This article deals with managing the conflict inherent in parent – teen relationships. Why managing this conflict constructively is important. And some tools that parents and teens can use to manage their conflicts constructively.
Teens and their parents have conflict. How this conflict is managed is critical. If these conflicts are not managed constructively, families divide. Behavior and relationships degrade. Criminal conduct may follow.
The teen years are confusing for both the adolescent and the parent. The teen is no longer a child, yet not quite an adult. Teens are struggling for their independence, yet sometimes unwilling to assume the accompanying responsibility. They often want to make their own rules yet have difficulty following family rules. Sometimes parents have a hard time letting their teens have the freedom teens think they deserve. This is all part of the parent – teen growing up together, conflict system.
Because parents and teens care about each other, emotions exaggerate their differences. Openly acknowledging and managing these emotions is the key to managing parent – teen conflicts constructively.
Parents and their teens have more things in common than they think. Both share: frustration, stress, time pressures, disappointment, financial stress, and fear of failure. They both want the best for each other. How they deal with these feelings and desires can create disconnects. It can also be a basis for managing conflict constructively.
When communication starts breaking down, emotional tension increases. Communication becomes more difficult and constructive conflict resolution more difficult. Conflict can spin out of control.
Underlying all constructive conflict management is understanding. Feeling that you are understood. And understanding the situation from the other perspective. Knowing that you are understood creates respect for you and your position. Understanding a situation from the other perspective creates an environment that fosters formulation of mutually beneficial solutions.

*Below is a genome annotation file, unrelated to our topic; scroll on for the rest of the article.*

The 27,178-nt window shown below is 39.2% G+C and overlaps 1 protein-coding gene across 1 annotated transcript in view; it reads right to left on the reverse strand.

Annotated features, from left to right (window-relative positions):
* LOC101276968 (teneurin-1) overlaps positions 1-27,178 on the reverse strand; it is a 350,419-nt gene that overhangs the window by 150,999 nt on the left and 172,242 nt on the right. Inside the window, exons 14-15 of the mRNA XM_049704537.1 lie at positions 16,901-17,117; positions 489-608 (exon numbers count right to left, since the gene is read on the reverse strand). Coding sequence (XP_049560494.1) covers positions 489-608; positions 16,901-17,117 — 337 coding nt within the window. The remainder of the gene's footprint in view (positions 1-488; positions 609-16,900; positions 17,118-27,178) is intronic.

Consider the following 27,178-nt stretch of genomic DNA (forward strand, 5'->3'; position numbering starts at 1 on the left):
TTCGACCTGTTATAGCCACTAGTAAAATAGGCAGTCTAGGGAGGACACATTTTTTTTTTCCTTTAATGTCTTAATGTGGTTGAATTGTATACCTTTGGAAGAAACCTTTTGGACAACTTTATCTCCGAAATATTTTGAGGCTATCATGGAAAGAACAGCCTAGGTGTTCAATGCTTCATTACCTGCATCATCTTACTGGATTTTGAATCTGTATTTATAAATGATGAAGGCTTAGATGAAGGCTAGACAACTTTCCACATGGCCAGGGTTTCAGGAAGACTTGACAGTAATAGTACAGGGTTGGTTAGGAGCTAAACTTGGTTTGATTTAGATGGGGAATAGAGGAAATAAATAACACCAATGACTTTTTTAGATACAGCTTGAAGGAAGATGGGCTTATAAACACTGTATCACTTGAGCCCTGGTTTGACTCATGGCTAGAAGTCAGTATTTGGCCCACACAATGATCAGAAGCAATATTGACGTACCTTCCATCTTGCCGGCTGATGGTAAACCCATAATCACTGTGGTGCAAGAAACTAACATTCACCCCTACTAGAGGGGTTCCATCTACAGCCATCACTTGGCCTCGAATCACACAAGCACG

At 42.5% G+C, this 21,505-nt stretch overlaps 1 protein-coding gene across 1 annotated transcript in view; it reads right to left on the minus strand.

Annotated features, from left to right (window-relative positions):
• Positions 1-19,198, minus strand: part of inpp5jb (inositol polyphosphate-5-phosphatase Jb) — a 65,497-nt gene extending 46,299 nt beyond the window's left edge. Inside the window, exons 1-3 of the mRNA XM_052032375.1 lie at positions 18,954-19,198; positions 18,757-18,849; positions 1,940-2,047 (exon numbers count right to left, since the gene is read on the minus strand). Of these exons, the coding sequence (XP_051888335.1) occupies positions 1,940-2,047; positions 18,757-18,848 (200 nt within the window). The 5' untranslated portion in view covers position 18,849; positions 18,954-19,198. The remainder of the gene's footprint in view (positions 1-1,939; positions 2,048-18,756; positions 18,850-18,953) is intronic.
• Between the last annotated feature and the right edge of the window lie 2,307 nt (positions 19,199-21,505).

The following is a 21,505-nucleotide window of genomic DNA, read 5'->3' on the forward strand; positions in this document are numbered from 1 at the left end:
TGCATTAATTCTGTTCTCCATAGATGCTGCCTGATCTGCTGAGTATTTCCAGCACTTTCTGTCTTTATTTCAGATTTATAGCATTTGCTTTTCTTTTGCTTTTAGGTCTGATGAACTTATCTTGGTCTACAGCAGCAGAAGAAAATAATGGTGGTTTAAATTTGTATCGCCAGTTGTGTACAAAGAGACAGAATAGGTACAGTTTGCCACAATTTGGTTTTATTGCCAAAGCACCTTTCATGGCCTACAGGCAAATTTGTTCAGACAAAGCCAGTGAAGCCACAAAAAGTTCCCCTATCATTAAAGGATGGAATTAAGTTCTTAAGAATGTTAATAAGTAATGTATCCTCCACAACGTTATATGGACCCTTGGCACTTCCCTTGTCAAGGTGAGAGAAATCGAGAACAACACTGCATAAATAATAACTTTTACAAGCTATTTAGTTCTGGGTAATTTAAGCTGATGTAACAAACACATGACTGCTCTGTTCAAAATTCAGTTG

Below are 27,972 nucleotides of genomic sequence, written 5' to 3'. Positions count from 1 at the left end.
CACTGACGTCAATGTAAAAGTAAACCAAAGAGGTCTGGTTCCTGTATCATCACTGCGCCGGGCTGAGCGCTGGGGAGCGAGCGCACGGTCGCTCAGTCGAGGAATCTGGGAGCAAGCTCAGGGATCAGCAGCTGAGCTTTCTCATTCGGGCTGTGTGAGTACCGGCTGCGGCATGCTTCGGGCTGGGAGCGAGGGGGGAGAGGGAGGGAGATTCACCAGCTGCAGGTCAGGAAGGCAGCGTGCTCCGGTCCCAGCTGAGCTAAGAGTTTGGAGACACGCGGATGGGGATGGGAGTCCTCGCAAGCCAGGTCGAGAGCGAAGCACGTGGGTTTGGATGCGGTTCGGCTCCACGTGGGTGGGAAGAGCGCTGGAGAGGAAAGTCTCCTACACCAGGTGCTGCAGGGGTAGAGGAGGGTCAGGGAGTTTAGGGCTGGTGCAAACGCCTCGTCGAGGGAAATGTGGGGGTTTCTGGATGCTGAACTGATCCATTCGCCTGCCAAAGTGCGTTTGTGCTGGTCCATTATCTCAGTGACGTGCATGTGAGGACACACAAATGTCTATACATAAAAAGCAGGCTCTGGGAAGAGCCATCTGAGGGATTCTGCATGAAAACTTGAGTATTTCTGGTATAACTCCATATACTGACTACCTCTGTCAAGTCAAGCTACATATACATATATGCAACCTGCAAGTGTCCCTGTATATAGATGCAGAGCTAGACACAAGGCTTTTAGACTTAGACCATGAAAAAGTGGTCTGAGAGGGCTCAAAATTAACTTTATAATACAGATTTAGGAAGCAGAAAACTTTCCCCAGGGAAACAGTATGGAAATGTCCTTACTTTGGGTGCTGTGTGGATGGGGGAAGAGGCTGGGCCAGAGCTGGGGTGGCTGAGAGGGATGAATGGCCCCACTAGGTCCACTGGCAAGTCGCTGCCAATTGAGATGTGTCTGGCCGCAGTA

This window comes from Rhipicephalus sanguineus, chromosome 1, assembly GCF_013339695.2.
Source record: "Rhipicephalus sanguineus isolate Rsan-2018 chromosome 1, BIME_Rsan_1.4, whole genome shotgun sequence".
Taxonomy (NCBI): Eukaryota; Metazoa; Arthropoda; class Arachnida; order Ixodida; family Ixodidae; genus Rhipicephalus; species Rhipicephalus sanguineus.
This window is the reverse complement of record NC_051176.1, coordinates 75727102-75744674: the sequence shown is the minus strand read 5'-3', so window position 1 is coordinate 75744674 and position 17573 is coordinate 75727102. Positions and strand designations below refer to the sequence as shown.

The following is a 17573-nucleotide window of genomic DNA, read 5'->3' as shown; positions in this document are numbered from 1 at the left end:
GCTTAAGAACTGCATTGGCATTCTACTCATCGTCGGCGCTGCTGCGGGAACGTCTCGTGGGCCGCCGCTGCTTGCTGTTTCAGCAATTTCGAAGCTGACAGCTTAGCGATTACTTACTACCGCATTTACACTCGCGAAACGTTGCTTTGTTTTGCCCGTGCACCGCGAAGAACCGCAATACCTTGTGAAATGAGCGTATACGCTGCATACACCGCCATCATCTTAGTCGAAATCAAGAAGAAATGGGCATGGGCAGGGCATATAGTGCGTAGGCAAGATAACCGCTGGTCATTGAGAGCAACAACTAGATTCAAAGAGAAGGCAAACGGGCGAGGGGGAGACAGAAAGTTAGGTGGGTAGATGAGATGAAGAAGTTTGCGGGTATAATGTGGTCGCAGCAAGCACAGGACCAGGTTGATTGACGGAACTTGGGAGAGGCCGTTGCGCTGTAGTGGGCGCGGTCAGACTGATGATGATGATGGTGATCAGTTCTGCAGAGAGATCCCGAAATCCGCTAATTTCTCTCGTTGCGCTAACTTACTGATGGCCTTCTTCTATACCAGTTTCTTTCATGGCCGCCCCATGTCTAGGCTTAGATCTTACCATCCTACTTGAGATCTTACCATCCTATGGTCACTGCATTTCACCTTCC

This is much easier said than done.
Any thing that creates common understanding contributes positively to constructive conflict management. Forcefully stating your case isn’t one. Stephen Covey says it best. “Seek first to understand. Then be understood”.
Asking open-ended questions that begin with: how, when, where, do, what or is, is a great place to start. Tensions ease and the shift to problem solving comes naturally. A great resource describing in more detail how to apply this is the book “I Don’t Have to Make Everything All Better” by Gary and Joy Lundberg.
Not all conflicts are resolved this easily. Tougher situations require a mechanism that keeps underlying emotional tension in control. The following is an excerpt from a paten-teen agreement that Diane Butler and I co-mediated a few yearss ago. Both parent and teen had anger management issues. This how they agreed to handle future conflict.
A. Communication: Issues from the past will stay in the past. Honesty between parties will be maintained. All parties agree that everyone needs to be informed. When communication does occur, the following rules are to be kept, no: